Part of the industry is automating to offset wage advantages of some competitors

Symptom: Much of the industry is automating to reduce its costs and offset the wage advantage held by foreign competition.

mplications for the market:

  • Automation is essential when the product has a high labor content and when a competitor with significantly lower wage rates threatens to make inroads into the market. This new, low-cost entrant must be countered before it becomes larger and much stronger financially.

  • Eventually, though, automation is of limited effectiveness. Foreign competitors, too, can automate. They often have the volume base to introduce automation, and will be motivated to the extent that their own labor rates rise.

  • Ultimately, achieving the low cost position depends not on automation but on ownership of the customer relationship. Over time, differences in rates of costs and in approaches to functional cost management are copied and homogenized in the industry. The low-cost position comes from being established with customers, because their dependable volume allows a company to win on overhead cost productivity.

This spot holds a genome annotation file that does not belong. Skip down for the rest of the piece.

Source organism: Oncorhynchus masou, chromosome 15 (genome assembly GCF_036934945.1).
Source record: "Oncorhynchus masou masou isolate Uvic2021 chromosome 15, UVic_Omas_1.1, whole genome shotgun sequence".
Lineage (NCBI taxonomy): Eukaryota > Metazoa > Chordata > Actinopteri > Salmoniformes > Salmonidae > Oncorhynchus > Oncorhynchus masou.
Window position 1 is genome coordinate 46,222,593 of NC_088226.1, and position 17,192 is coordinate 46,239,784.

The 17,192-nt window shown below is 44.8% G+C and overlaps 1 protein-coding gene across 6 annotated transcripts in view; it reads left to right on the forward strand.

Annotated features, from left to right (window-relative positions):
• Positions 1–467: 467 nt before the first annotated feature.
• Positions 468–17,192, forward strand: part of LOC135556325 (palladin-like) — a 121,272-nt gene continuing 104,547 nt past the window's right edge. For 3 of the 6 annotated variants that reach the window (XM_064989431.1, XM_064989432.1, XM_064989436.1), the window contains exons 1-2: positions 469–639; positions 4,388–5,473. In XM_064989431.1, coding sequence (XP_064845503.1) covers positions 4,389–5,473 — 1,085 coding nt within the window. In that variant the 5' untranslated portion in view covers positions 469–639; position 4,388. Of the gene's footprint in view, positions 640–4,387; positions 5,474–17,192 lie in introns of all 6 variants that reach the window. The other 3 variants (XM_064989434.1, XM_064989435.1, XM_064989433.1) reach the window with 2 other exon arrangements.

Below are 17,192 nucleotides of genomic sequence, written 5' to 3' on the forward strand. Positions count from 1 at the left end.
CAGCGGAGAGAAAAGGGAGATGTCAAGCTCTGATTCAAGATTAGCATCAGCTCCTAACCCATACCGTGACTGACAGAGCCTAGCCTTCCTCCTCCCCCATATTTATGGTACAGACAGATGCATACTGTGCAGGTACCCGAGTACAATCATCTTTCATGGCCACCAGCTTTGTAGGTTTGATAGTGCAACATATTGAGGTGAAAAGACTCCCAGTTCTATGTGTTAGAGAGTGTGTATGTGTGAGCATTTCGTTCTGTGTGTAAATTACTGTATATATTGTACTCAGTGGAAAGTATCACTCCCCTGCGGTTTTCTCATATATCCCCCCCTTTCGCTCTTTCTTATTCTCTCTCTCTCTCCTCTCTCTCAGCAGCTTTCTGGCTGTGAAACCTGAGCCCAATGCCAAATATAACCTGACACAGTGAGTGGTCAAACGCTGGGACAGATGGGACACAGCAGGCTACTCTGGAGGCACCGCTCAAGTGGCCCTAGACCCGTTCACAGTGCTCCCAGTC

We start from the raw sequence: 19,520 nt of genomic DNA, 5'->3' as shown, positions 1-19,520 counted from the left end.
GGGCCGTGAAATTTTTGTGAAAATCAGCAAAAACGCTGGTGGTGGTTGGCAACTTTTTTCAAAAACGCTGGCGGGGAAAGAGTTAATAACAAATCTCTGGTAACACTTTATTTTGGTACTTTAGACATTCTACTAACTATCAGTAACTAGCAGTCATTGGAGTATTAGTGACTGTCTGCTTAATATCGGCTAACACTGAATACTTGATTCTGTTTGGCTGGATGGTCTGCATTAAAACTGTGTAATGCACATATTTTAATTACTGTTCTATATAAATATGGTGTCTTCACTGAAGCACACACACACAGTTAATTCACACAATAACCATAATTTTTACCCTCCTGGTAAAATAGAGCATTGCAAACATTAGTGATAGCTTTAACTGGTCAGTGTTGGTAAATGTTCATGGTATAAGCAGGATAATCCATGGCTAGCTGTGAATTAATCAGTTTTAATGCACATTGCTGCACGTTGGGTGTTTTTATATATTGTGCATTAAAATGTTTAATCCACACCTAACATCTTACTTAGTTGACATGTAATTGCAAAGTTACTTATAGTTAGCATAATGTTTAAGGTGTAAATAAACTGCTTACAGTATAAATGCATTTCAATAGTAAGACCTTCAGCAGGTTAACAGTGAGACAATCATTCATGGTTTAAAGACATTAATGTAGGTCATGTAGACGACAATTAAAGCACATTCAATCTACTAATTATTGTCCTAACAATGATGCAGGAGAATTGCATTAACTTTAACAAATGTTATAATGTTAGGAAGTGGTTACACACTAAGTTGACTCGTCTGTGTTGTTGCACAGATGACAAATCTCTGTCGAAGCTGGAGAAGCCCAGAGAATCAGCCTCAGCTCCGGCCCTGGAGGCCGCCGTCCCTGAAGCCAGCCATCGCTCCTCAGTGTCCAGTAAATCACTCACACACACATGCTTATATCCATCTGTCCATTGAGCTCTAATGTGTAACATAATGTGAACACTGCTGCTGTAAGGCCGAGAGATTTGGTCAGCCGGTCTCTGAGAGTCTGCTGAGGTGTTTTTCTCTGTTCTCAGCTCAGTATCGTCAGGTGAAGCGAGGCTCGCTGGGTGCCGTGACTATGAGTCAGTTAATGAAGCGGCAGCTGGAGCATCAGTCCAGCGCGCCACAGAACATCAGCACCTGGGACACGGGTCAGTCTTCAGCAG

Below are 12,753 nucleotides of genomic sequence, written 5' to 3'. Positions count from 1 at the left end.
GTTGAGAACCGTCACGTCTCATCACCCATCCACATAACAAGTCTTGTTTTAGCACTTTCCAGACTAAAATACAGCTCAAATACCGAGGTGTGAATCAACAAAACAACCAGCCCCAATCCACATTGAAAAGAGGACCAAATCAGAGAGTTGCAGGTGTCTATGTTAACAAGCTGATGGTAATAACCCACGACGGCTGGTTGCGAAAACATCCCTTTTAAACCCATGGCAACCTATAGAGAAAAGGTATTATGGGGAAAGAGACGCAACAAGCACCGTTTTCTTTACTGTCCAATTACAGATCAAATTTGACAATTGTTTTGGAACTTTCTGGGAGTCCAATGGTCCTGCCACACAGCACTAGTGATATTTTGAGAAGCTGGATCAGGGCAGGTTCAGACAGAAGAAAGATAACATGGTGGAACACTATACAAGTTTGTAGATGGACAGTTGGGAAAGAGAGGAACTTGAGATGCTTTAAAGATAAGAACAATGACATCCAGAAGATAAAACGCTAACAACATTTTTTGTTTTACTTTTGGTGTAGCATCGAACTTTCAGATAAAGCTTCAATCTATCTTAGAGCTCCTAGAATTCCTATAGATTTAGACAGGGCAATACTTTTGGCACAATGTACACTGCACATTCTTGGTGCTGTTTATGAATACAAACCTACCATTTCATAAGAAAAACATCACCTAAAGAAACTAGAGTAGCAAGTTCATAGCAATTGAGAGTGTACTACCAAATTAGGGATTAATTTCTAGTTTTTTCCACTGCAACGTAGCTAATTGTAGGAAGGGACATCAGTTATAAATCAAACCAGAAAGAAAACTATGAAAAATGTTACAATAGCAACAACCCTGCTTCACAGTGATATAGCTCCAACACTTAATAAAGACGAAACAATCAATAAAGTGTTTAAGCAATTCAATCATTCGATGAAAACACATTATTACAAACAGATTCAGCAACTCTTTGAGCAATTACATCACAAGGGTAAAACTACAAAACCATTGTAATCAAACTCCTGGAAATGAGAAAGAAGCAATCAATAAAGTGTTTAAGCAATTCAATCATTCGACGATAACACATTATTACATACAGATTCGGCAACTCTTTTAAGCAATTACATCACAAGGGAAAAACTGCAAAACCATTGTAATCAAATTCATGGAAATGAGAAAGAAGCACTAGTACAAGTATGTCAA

Recommended Reading
For a greater overall perspective on this subject, we recommend the following related items:


Perspectives: Conclusions we have reached as a result of our long-term study and observations.

  • "Achieving The Low Cost Position"
    Most people think primarily of physical costs. However, a second, less understood type of cost is more important and holds the key to achieving the true low cost position

  • "Can We Raise Margins With A Price Increase?"
    Before a company commits itself to a price increase, it should check marginal costs in the industry and the ability of low cost producers to expand.

  • "Cutting The Right Cost"
    When markets turn hostile, managers turn to cost cutting. Reducing cost seems like the most direct route to improving profitability. Often, though, efforts to control costs make the situation worse.

  • "Is Bigger Really Better?"
    In the average large industry, the market share leader is only slightly more likely to lead the industry than is any one of the next three competitors in the industry. Market share leaders often fail to become return leaders because they serve some customers who yield low returns and rely on size alone to create economies of scale.